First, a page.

The newest iteration of Star Trek, somewhat appropriately named Discovery is in its second season now, with plans for a third and at least two further (mini) series in the works. It’s worth taking a minute before the next two series come out and setting Discovery side-by-side with its predecessors. Obviously there is far too much material here to do a comparison of every episode with every other episode. After all, with four seasons of Enterprise, five of the original series (three live-action, two animated), seven each of The Next Generation, Deep Space Nine, and Voyager, and thirteen feature films, we’re talking about hundreds of hours of plot, character, theme, etc. There are going to be all sorts of outliers and exceptions to any grand, sweeping statements we can make.
And yet, through all of the films and movies up until Discovery, Star Trek remained a show of unflinching optimism about human nature and our potential for the future. Gene Roddenberry’s cheery and positive view about the direction mankind was moving is both the great strength and great weakness of the series. Technology would bring about a materialist utopia in which everyone has enough to eat and has the means by which to pursue their dreams. There are still conflicts and accidents and bad people, but by and large these are mostly external to the internal harmony of the Federation. (Again, with important exceptions.)
The strength here is the same as that of any utopian vision. It is going to give us a picture (however skewed) of what we should be. The vision of a restored Eden, even in a secular form, even one set on a spaceship, is going to present us with an ideal that we can never achieve, but which the part of our created nature which was made to bear the imago Dei knows to have once been possible. Star Trek give us a vision that, in my opinion, is one of the most interesting and convicting that we’ve seen come from American culture.
The weakness is the assumption that this vision can be accomplished by human effort in this world. The opportunity for such an accomplishment was in reality lost in the Garden, and the fact that we keep trying to recreate it here on earth (or, you know, in space) shows just how far we’ve fallen.
I think that everything I’ve said so far could, in broad strokes, apply to all of the previous Star Trek iterations. But now we have Discovery.
Discovery as a part of the Star Trek franchise keeps the weaknesses but loses the strengths of Roddenberry’s original vision. In its dark and gritty re-imagining, the “utopia” has vanished and been replaced by mere technology and grim fanaticism. And frankly, no amount of soliloquizing on the part of morally compromised characters can bring it back without a major revision of the tone, plot, and established characters of the series. No longer do we have an un-achievable ideal to remind us of what we’ve lost and cannot have back this side of the eschaton. For all the flaws of the pre-Discovery canon, it is a shame to have lost one of its most charming and redeeming aspects.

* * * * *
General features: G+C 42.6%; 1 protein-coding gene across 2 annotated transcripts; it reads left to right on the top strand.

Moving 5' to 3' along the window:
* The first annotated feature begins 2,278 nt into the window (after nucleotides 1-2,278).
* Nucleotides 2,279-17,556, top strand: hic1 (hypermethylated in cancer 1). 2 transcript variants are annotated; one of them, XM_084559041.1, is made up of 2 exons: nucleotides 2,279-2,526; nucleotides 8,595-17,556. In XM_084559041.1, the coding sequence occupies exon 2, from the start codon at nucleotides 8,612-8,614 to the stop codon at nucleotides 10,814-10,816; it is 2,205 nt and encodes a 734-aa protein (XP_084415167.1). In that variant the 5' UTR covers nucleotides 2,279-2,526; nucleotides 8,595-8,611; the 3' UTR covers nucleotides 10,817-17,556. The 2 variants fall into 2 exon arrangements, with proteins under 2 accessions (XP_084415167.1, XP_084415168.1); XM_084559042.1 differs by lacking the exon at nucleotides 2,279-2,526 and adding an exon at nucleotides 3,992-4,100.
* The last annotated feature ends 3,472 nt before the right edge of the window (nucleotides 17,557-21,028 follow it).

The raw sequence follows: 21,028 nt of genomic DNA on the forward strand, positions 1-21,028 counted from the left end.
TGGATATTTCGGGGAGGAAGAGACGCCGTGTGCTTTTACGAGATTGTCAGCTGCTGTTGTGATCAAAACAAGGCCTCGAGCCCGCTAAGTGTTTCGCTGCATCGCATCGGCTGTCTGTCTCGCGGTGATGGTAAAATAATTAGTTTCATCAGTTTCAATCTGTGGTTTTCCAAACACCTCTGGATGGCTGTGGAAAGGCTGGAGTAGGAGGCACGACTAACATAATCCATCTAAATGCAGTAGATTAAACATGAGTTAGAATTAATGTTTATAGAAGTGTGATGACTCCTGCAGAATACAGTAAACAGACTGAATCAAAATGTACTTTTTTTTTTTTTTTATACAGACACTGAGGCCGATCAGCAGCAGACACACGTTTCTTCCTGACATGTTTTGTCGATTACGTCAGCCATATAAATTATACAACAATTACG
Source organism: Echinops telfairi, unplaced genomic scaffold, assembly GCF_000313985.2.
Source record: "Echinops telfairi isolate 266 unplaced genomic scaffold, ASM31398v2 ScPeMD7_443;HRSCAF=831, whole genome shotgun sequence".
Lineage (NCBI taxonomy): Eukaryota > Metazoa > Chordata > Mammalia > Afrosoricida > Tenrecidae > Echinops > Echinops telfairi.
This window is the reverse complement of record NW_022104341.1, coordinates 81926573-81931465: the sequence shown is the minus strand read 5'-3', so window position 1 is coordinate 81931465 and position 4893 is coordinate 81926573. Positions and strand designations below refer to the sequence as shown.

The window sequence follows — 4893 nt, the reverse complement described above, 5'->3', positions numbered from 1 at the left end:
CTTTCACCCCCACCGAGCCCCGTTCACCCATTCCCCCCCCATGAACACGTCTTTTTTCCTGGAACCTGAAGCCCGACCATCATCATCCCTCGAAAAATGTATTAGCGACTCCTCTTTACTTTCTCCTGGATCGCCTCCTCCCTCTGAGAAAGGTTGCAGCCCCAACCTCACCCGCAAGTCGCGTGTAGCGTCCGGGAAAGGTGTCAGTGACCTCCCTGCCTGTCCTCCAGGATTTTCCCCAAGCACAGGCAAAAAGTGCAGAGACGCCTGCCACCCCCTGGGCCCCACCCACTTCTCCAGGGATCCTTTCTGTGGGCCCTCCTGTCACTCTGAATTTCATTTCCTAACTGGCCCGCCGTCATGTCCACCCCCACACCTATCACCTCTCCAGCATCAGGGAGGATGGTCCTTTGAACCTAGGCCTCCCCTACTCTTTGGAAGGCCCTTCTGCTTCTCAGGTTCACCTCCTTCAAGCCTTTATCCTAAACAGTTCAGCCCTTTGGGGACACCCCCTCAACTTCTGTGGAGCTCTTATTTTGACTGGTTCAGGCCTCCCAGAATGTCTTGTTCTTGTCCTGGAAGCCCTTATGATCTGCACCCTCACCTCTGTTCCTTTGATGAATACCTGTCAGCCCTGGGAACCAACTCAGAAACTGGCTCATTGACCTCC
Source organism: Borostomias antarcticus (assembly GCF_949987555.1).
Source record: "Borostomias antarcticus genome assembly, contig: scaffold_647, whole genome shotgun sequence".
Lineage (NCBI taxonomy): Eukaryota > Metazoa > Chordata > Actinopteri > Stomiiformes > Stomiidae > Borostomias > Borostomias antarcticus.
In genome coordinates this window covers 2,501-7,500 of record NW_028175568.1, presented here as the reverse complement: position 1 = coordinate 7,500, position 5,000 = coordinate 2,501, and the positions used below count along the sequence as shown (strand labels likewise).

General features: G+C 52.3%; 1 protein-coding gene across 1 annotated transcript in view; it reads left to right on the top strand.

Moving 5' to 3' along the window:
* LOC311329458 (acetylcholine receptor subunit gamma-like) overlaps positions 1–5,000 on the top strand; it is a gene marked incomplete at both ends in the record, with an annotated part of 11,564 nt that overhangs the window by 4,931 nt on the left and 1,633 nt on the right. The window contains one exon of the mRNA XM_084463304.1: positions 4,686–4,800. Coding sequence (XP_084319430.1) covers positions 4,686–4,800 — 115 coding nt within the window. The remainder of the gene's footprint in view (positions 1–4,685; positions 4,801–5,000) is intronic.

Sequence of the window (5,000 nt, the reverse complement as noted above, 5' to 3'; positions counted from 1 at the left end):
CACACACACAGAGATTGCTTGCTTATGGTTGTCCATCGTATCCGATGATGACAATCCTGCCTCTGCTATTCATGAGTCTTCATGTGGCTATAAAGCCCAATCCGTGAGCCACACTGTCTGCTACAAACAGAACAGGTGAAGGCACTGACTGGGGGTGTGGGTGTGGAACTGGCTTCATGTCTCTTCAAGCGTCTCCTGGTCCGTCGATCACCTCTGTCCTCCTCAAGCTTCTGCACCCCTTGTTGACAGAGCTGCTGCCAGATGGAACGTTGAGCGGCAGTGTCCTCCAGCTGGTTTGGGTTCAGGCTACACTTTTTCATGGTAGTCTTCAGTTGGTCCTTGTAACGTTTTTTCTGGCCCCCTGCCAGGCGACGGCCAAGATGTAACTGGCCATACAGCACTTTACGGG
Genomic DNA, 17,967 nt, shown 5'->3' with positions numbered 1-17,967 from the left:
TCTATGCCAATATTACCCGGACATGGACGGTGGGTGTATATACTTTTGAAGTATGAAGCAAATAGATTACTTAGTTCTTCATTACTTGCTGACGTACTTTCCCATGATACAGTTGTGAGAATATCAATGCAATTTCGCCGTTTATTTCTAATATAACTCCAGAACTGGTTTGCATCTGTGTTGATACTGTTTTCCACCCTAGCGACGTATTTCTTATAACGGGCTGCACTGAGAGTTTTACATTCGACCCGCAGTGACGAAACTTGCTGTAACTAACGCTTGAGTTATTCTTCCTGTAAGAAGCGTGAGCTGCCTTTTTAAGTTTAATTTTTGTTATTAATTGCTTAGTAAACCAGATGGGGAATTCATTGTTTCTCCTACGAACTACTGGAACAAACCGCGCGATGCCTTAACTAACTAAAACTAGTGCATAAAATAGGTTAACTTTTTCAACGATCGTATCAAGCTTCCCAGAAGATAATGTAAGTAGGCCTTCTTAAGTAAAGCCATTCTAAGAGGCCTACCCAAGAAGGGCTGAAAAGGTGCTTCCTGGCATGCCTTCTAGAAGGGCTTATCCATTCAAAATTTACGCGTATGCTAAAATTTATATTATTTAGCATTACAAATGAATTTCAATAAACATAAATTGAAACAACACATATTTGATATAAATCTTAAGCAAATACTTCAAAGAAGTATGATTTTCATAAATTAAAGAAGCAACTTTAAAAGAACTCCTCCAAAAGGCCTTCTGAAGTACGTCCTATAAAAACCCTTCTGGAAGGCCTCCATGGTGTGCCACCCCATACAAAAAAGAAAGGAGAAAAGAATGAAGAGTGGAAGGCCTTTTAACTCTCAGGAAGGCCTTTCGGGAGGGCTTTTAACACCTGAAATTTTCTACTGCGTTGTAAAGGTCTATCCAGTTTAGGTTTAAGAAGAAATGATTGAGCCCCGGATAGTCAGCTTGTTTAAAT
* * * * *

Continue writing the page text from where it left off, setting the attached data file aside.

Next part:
With all that said, I do have point out at least one thing that Star Trek: Discovery gets right. It incorporates the horror genre in ways that earlier series (“serieses”?) only flirted with. Space is inherently frightening. To quote Leslie Jones, “it’s cold and scary up there. Space is where the Predator comes from!” This is something which pre-Discovery Star Trek didn’t always make the best use of. With certain episodic exceptions, the earlier shows could have mined the potential of the horror genre in unique ways. (Just what does it look like when a utopian society meets unnameable horrors from the depths of space?) Discovery does tap into this potential, and occasionally does so in interesting ways. Unfortunately, I suspect this is less the result of intentional scripting and more the unintended consequence of the new, darker, tone.
So here’s hoping that the other series slated to be released will recapture some of the optimism of the original works. Without it, we’re left with fallen characters in a fallen world who are unaware of themselves or their own situation. Which is I suppose ironically a better picture of the real world than the creators of the show intended.
Dr. Coyle Neal is co-host of the City of Man Podcast and an Associate Professor of Political Science at Southwest Baptist University in Bolivar, MO